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I was wondering what could be other ways to implement "program instances" in this context, apart from SIMD? Maybe SIMD is the implementation which makes most sense, but what could be some other ways?


@ChandlerBing I think it was mentioned in lecture that ISPC defines a gang to run only on one core (mixing abstraction and implementation a little bit), so you'd likely need other ways to have parallelism in that core if you wanted it to run as fast.


For those that asked in class, the specific guarantees on the relative progress of ISPC program instances in a gang is given here.


To attempt a quick answer here to ChandlerBing, we talked in class about hyper-threading where two threads run on one core in parallel, divying up the resources there.


Just to be clear this gang is running on one core in the same thread as the function that spawned them and the purpose of this gang is to utilize the SIMD vector lanes on that one core? Then the launch keyword in ISCP tells how many gangs we want to spawn across multiple cores, or do these multiple gangs still run on the same core but hide memory latency?


@berry. Excellent post.

Each ISPC task is performed by a single gang of program instances. As you said, the gang is implemented by vector instructions in a single thread, whose state is captured by one execution context of the processor.

If multiple gangs are running at the same time, they are running within different threads. And, of course, a thread needs an execution context to run on a processor.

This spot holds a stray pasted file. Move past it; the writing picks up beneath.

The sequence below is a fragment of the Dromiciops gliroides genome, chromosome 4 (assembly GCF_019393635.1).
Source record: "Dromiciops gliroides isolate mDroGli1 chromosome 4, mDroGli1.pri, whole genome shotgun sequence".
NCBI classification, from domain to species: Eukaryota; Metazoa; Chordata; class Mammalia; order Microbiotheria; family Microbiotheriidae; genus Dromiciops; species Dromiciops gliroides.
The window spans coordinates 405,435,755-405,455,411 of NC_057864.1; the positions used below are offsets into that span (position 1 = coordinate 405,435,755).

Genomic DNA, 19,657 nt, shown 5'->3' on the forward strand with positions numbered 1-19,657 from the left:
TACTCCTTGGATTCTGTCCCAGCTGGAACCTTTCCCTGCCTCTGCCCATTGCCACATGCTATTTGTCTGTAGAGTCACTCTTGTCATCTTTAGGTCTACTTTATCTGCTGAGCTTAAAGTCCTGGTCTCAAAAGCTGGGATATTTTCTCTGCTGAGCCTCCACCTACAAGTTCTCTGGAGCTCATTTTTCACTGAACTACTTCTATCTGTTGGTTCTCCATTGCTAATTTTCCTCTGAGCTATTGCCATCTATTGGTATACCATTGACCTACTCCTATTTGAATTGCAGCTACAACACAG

Said less precisely: yes, different tasks run on different cores.


I had a question regarding incompatible gang sizes and SIMD vector-widths. Consider a case where we have 4-wide SIMD instructions supported, but a 8-wide gang size is specified while compiling. We said that the compiler would create two 4-wide SIMD instructions to simulate the 8-wide gang. How would these 2 instructions differ from those created for the same 8 pieces of data by a program compiled for a 4-wide gang? Specifically, for assignment 1 (now that that's over), I saw that the sqrt program gave me worse performance with 8-wide gangs as compared to 4-wide gangs, with both being compiled to sse4 instructions, and the input being one 2.998 and seven 1's. Ideally shouldn't they both be the same? Or does the bad 2.998 mess up the second instruction for the 8-wide gang somehow?


@subliminal. That is an excellent (and certainly true) observation. I think you (or someone else) has the knowledge to answer this question now: "Or does the bad 2.998 mess up the second instruction for the 8-wide gang somehow?"

"mess up" is not very precise. Specifically, what is going to happen in the case you describe, and why would it cause an overall slowdown relative to the non-vectorized sequential version of the code that will only perform exactly the work that is necessary?


I think this slide is saying that ispc program compile into SIMD instructions like sse or avx based on compiler option (as in assignment 1).So is there any difference between using an ispc program and a sse/avx program? Also, what is the difference between ispc with tasks and sse/avx with OpenMP or Pthreads?


@kayvonf, sorry for continuing this so late - what I couldn't understand was the overall slowdown relative to the 4 - wide gang. Divergence causes both the 8-wide and 4-wide gangs to be slower than the non-vectorized sequential version, but I can't understand why they aren't both equally slower, when compiled to 4-wide SIMD.


@subliminal: [Note to everyone, we're talking about assignment 1 here] Consider the case of eight consecutive elements being: 1 1 1 1 1 1 1 2.99.